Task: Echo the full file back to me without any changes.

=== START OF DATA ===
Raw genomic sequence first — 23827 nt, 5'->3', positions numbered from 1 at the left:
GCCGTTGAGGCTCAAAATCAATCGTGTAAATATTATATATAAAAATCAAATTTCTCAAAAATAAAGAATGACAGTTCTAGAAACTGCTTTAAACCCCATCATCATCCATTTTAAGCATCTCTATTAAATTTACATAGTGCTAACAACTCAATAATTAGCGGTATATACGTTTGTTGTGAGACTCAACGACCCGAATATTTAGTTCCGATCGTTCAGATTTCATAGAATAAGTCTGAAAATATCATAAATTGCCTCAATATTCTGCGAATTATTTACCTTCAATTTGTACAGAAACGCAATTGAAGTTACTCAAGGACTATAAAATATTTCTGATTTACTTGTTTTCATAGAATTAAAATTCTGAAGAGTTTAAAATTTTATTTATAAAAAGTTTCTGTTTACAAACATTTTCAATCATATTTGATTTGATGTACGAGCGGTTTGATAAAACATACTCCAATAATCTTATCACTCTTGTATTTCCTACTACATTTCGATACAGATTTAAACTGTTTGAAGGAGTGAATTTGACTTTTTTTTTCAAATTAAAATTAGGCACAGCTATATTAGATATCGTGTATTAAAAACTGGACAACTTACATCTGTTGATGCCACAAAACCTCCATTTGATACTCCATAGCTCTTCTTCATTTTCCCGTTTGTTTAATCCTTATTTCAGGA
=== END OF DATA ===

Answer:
Raw genomic sequence first — 23827 nt, 5'->3', positions numbered from 1 at the left:
GCCGTTGAGGCTCAAAATCAATCGTGTAAATATTATATATAAAAATCAAATTTCTCAAAAATAAAGAATGACAGTTCTAGAAACTGCTTTAAACCCCATCATCATCCATTTTAAGCATCTCTATTAAATTTACATAGTGCTAACAACTCAATAATTAGCGGTATATACGTTTGTTGTGAGACTCAACGACCCGAATATTTAGTTCCGATCGTTCAGATTTCATAGAATAAGTCTGAAAATATCATAAATTGCCTCAATATTCTGCGAATTATTTACCTTCAATTTGTACAGAAACGCAATTGAAGTTACTCAAGGACTATAAAATATTTCTGATTTACTTGTTTTCATAGAATTAAAATTCTGAAGAGTTTAAAATTTTATTTATAAAAAGTTTCTGTTTACAAACATTTTCAATCATATTTGATTTGATGTACGAGCGGTTTGATAAAACATACTCCAATAATCTTATCACTCTTGTATTTCCTACTACATTTCGATACAGATTTAAACTGTTTGAAGGAGTGAATTTGACTTTTTTTTTCAAATTAAAATTAGGCACAGCTATATTAGATATCGTGTATTAAAAACTGGACAACTTACATCTGTTGATGCCACAAAACCTCCATTTGATACTCCATAGCTCTTCTTCATTTTCCCGTTTGTTTAATCCTTATTTCAGGA